Why auctions? Germany to cut renewables growth in half

On Tuesday, the German Wind Energy Association (BWE) published stats on new turbines in 2016. Both onshore and off, wind growth continues to be healthy. And PV was also added roughly in line to keep feed-in tariffs from rising. Craig Morris takes a look.

German onshore wind could be early for its 2020 target (Photo by Tony Webster, edited, CC BY-SA 3.0)


Germany currently has a target of 2.5 GW of new onshore wind capacity annually, along with 6.5 GW in total (not annually) offshore by 2020. Last year, Germany added 818 MW (0.818 GW) at sea, bringing the total up to 4.1 GW. According to the German Offshore Wind Foundation, another 1.4 GW could be completed in 2017 alone, bringing Germany very close to its target for 2020 three years in advance.

Onshore, Germany now has 45.9 GW of wind power after 4.625 GW was newly added, with 366 MW having been decommissioned, leaving net additions at 4.259 GW, according to statistics published on Tuesday (in German). The official target corridor is, however, much less at 2.4 – 2.6 GW.

Experts point out that 2016 was the last year in which new projects could be built without participating in an auction. The main effect of auctions is to prevent growth from surpassing the volume on offer. Project planners therefore rushed to finish wind farms before the government could reject projects outright. In 2017, the last of these wind farms – those that had already received permits – will be completed, but overall the market will slow down as the government requires all wind turbines larger than 750 kW to be auctioned; the average new unit in Germany is roughly four times larger at 2.8 MW (PDF in German).

The last little run on solar

A similar run on the market occurred with PV. “Of the 441 MW completed in December, 316 MW was solar arrays of a size that fell under auctions starting this year,” according to the German Network Agency. The boom in December was the largest of any single month going back to 2012, when Germany switched from annual to monthly scheduled FIT reductions to prevent runs. The roughly 51,900 arrays added last year accounted for 1.52 GW in total, bringing the country up to 41.2 GW at the end of 2016.

Germany thus just barely reached its lower target of 1.5 GW for the year to keep feed-in tariffs from rising, but fell far short of the actual goal of 2.5 GW. Feed-in tariffs, which are still available for arrays smaller than 750 kW, will therefore remain unchanged. The smallest arrays now newly installed (below 10 kW) get 12.3 cents per kilowatt-hour, while the largest (bigger than 100 kW) get 10.69 cents. FITs for solar have not been reduced in years as Germany repeatedly fails to build enough, and they can rise if not enough is built.

Against that backdrop, let’s look at how the country is progressing towards its target of 40-45% renewable power by 2020.

Clearly, the government is working to slow down wind and solar so that Germany does not overshoot its 45% maximum target for 2025. In fact, renewable power will only be able to grow roughly half as fast over the next eight years as it did in the past seven; the annual growth rate will have to fall from 2.6% to 1.4%. If the old growth rate continued, Germany would instead have closer to 55% renewable power in 2025.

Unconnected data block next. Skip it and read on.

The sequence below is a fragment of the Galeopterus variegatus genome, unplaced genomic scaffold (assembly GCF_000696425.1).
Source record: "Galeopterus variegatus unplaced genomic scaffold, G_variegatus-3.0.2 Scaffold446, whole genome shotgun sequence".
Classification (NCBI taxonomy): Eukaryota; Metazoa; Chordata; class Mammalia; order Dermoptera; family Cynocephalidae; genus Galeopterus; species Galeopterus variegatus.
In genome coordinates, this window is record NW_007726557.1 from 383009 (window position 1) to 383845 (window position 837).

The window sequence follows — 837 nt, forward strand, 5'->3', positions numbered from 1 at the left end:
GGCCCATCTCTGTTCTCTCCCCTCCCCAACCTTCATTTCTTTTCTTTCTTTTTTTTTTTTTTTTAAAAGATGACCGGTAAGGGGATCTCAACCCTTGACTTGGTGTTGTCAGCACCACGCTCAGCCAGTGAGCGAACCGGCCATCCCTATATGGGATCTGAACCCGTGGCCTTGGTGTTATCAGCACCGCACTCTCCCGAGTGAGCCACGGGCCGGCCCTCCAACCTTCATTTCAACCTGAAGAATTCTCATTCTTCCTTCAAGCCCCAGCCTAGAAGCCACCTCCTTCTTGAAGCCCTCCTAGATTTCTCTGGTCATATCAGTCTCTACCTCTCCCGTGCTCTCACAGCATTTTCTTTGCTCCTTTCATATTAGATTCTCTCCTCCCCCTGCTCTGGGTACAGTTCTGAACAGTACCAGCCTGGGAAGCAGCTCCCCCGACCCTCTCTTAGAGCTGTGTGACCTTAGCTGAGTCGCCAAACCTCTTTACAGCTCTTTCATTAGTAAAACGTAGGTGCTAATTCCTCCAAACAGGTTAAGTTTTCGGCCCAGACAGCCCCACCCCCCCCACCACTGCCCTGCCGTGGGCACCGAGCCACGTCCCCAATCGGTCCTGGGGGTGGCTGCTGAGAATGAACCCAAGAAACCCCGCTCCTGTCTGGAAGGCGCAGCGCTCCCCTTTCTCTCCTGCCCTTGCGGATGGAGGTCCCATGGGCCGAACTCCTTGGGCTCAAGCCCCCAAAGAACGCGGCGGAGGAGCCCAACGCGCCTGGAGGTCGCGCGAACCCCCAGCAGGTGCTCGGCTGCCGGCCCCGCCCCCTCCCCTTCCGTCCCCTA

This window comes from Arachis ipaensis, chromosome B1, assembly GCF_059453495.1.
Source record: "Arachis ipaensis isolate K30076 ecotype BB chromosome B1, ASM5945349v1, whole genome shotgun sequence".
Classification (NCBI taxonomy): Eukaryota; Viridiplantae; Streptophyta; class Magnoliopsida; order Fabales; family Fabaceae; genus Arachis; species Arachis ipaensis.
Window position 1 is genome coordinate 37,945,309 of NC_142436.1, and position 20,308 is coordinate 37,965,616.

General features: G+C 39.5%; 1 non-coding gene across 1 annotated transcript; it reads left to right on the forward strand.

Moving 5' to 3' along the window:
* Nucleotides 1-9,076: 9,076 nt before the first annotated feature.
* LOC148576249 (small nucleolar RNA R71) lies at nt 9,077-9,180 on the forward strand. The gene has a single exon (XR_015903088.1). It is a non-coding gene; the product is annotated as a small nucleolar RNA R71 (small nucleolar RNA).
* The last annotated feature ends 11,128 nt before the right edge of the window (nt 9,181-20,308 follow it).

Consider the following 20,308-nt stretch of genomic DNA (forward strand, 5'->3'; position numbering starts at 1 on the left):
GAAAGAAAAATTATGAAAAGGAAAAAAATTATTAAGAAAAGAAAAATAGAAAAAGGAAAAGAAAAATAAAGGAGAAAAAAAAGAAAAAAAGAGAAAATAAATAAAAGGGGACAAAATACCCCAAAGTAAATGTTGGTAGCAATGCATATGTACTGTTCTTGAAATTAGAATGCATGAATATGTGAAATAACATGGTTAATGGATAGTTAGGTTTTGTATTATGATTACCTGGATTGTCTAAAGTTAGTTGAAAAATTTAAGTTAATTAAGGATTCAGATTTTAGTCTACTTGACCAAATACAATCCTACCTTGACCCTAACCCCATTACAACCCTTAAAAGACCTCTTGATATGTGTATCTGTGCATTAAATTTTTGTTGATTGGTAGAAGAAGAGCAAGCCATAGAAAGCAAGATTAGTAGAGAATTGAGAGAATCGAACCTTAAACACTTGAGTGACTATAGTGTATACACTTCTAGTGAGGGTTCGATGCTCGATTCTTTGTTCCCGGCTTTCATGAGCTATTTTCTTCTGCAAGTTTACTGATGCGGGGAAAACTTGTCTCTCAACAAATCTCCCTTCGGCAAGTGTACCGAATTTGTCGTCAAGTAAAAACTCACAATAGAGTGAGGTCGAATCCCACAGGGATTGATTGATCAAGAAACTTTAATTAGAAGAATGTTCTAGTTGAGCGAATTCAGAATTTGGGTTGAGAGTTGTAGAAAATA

For what it’s worth, we don’t have final figures for bioenergy in 2016, but the German Statistics Office has published a preliminary estimate of 148 MW (electric) of new biogas units. If so, that growth would be much higher than the official target of 100 MW annually. At the same time, the replacement rate alone (assuming a 20-year service life) would be closer to 200 MW annually, so the biogas market is shrinking in the long view. As previously mentioned, the German government has essentially ended the expansion of bioenergy.

The first auctions will soon be held for onshore wind, and the PV arrays from the first round of auctions held in April 2015 have until the end of March to be finished. At the end of 2016, some 6.1 GW of onshore wind still eligible for FITs was in the pipeline, so the sector expects another 4.5 – 5-0 GW to be added this year.
Offshore wind is also expected to grow strongly, and large PV arrays are facing deadlines in 2017, so installed capacity could continue to grow quite strongly. If it does, the future cutbacks will only be steeper as long as Berlin sticks to its maximum target.

Craig Morris (@PPchef) is the lead author of Global Energy Transition. He is co-author of Energy Democracy, the first history of Germany’s Energiewende, and is currently Senior Fellow at the IASS.

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Craig Morris

Craig Morris (@PPchef) is the lead author of Global Energy Transition. He is co-author of Energy Democracy, the first history of Germany’s Energiewende, and is currently Senior Fellow at the IASS.

7 Comments

  1. What are the prospects for wind in Germany outside the auction framework? There is a lot of talk in Scotland about this, against an even more hostile policy climate. I assume that EU competition law prevents the German (and still the UK) government from actually stopping such projects. I also assume that offshore wind still needs an above-wholesale auction price to be viable. But with turbine prices allowing <3.5c/kwh wind pretax in the US Plains, onshore parity with wholesale can't be far off in Germany. Selling directly into the spot wholesale market would be risky, so the developers would look for 25-year PPA offtake contracts with large consumers or distributors.

    There are prices for both wind and solar at which governments lose control of the installation rate. The days are not far off.

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